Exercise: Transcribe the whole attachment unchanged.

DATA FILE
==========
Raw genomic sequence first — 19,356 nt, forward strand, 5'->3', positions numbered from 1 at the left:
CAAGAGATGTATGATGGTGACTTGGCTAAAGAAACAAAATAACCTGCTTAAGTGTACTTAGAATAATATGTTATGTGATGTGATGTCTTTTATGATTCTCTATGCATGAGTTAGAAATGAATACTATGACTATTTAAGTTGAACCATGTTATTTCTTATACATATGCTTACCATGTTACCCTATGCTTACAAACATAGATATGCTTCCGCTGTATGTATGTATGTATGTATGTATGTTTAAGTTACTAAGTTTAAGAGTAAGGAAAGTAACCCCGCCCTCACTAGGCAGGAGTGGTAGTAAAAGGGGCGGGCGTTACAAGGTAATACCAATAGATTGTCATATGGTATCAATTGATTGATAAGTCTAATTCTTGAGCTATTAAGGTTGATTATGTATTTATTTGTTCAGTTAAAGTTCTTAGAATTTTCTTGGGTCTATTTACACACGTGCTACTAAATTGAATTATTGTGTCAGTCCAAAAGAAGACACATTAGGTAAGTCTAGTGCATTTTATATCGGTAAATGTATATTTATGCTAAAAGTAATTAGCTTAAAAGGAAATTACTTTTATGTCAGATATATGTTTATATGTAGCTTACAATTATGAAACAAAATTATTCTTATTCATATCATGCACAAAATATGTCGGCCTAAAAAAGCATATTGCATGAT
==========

Raw genomic sequence first — 19,356 nt, forward strand, 5'->3', positions numbered from 1 at the left:
CAAGAGATGTATGATGGTGACTTGGCTAAAGAAACAAAATAACCTGCTTAAGTGTACTTAGAATAATATGTTATGTGATGTGATGTCTTTTATGATTCTCTATGCATGAGTTAGAAATGAATACTATGACTATTTAAGTTGAACCATGTTATTTCTTATACATATGCTTACCATGTTACCCTATGCTTACAAACATAGATATGCTTCCGCTGTATGTATGTATGTATGTATGTATGTTTAAGTTACTAAGTTTAAGAGTAAGGAAAGTAACCCCGCCCTCACTAGGCAGGAGTGGTAGTAAAAGGGGCGGGCGTTACAAGGTAATACCAATAGATTGTCATATGGTATCAATTGATTGATAAGTCTAATTCTTGAGCTATTAAGGTTGATTATGTATTTATTTGTTCAGTTAAAGTTCTTAGAATTTTCTTGGGTCTATTTACACACGTGCTACTAAATTGAATTATTGTGTCAGTCCAAAAGAAGACACATTAGGTAAGTCTAGTGCATTTTATATCGGTAAATGTATATTTATGCTAAAAGTAATTAGCTTAAAAGGAAATTACTTTTATGTCAGATATATGTTTATATGTAGCTTACAATTATGAAACAAAATTATTCTTATTCATATCATGCACAAAATATGTCGGCCTAAAAAAGCATATTGCATGAT